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Those Cute Animal Videos May Be Causing More Harm Than Good

The book cover for "The Truth About Animals."
Basic Books
The book cover for "The Truth About Animals."
Those Cute Animal Videos May Be Causing More Harm Than Good
Those Cute Animal Videos May Be Causing More Harm Than Good GUEST: Lucy Cooke, author, "The Truth About Animals"

>> The San Diego zoo advertised three new jellies with the headline, a triple Joseph -- dose of adorable. >> They have pandas, red pandas are really cute. Lucy Cook says all of this talk about the darling animals may be doing more harm than good. She has a new book debunking some myths. The truth about animals. Tales from the wild side of wildlife. Lucy Cook is here with us on Skype. Welcome to the program. >> What is the danger? These wallabies are incredibly cute. >> There is no harm in that. As humans we have an urge to think that we understand animals because they look a lot like humans or we can interpret their behavior through the prism of our existence. >> For every cute panda there is an ugly vulture that we may not give money to? >> Absolutely. There is a bias toward people wanting to fund animals that are more aesthetically pleasing or, look more like fuses. There was a study done that found that amphibians got 500 times less than lions and tigers. It does make a difference. Although we may not like the vultures, they may look like the Grim Reaper and dine on the dead, that is not necessarily appealing to us. They save us millions of pounds every year by cleaning up carcasses and preventing the spread of disease. They are really valuable to us as part of the ecosystem. Vultures are suffering from declines global -- globally. We need to protect them. >> Let's talk about some myths. Pandas are notorious for having difficulty in captivity. >> They are very different in the wild. Pandas are almost a different bear than the pandas then you see in the zoo. In the wild they are well adapted to their strange white -- lifestyles. They are barrel. They have been observed mating up to 40 times in a single afternoon. They have a great sperm count. 100 times higher than a human. Getting them to reproduce in captivity is a struggle like it is for many animals. You need to work out the complex environments and behavioral cues that will get the panda in the move. It is like a glass of wine and some Barry White. I go so without knowing those things, it is difficult to get animals to breed in captivity. They get useless reputations. >> What about penguins. You like that the London natural history Museum refused to post penguin sexual behavior. >> A scientist discovered that penguins are rather liberal in their sexual attitudes. Basically, these are birds with tiny brains flooded with hormones. Mail penguins will appropriate with anything that moves and sometimes things that don't move. >> It is not just the males that behave like that, females actually are the only animals on the planet other than humans that engage in exchanging goods for sex. They will actually steal pebbles from mail penguins in extending -- in exchange for sexual favors. Penguins have a reputation for being monogamous and great parents and that is not really the case. They are more liberal with their sexual favors. >> That was Lucy Cook. Her new book is the truth about animals. Tales from the wild side of wildlife. Thank you so much. >> My pleasure. Thank you very much.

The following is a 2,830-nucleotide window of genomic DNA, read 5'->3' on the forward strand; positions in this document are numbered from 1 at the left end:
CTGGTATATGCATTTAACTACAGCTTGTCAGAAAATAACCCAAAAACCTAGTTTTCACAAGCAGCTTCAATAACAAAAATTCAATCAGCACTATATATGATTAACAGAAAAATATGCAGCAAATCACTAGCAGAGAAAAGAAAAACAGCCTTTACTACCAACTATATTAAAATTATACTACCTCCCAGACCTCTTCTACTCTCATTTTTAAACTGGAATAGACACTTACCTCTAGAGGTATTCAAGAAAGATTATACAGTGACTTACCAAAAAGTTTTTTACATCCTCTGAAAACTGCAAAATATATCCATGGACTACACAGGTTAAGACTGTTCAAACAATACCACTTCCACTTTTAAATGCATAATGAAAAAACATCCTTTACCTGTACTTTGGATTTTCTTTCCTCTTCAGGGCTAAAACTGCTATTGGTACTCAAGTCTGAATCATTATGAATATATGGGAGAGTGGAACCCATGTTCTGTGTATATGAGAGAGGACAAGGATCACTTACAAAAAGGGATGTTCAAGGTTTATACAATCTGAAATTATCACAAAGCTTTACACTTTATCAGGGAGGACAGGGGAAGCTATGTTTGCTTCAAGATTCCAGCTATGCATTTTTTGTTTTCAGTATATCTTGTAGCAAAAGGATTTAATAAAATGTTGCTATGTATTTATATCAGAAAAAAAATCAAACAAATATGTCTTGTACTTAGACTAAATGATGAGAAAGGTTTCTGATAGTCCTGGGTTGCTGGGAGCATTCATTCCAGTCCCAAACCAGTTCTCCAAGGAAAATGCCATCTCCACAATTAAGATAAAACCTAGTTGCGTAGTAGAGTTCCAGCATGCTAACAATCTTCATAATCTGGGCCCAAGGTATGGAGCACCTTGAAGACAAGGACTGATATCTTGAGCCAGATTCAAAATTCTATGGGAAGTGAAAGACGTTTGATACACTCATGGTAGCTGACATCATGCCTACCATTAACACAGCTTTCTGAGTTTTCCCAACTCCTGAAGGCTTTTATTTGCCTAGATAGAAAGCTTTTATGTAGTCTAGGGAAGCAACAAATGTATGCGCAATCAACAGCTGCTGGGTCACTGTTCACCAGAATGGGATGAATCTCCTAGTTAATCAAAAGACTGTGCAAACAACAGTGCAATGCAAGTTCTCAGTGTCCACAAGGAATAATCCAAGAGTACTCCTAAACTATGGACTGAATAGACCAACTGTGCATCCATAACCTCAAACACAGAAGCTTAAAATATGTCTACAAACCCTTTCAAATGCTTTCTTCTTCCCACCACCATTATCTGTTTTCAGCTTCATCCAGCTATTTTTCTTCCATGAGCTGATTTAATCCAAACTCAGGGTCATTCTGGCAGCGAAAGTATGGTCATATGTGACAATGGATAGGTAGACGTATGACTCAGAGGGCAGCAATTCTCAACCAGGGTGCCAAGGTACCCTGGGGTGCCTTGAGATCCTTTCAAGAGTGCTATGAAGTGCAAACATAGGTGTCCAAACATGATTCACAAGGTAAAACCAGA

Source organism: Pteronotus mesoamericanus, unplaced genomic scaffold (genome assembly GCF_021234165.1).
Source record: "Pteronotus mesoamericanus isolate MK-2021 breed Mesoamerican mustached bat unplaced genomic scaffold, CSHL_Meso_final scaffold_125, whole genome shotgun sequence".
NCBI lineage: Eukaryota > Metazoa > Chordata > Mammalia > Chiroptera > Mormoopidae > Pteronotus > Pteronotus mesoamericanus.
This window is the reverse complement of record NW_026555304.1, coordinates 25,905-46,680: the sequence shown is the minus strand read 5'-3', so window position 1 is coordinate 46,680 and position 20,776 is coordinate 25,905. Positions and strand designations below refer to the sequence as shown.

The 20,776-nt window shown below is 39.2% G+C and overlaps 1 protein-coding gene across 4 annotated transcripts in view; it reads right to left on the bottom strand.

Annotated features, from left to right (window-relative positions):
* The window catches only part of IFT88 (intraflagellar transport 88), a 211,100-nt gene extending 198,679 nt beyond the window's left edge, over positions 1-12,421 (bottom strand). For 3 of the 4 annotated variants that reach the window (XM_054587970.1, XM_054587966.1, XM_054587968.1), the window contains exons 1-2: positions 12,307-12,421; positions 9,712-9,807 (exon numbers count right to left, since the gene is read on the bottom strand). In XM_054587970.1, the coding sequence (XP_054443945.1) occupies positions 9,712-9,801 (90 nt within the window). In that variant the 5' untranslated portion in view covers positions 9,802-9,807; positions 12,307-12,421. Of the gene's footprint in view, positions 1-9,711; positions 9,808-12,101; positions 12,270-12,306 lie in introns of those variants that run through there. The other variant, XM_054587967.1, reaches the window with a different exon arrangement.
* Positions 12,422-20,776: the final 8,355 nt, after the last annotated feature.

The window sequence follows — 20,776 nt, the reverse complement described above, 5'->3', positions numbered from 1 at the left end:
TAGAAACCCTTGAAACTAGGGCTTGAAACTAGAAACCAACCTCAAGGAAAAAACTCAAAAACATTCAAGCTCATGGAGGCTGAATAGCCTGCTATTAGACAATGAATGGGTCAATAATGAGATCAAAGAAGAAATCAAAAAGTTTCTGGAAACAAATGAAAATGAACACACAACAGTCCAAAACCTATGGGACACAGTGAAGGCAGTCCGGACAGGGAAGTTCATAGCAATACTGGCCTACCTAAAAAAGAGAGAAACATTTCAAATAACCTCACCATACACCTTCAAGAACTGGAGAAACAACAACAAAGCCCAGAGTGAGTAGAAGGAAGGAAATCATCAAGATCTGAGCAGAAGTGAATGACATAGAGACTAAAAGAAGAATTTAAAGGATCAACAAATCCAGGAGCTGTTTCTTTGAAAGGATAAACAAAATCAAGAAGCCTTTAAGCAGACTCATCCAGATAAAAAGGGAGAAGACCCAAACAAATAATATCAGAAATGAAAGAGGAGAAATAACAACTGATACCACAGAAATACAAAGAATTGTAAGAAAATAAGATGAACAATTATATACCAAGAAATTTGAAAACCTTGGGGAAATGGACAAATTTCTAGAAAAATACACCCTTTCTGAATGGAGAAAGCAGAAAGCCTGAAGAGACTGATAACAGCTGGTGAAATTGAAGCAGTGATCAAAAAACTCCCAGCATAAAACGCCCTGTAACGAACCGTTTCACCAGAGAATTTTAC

The San Diego Zoo advertised three new wallaby joeys last month with the headline: “A Triple Dose of Adorable.”

People love cute animals. Think about some of the zoo’s most popular animals. Giant pandas? Cute. Red pandas? Really cute.

But zoologist Lucy Cooke said all this talk about darling animals may be a disservice. She is the author of the new book, "The Truth About Animals: Stoned Sloths, Lovelorn Hippos and Other Tales From the Wild Side of Wildlife."

For every baby animal that draws attention, and more importantly donations, there's another more homely creature without that same affection. Cooke said that's one of the reason vulture conservationists struggle to find funding.

"The urge to anthropomorphize trips us up and obscures the truth," Cooke wrote.

Cooke joins KPBS Midday Edition on Thursday with more on her study into animal myths, like whether moose actually get drunk.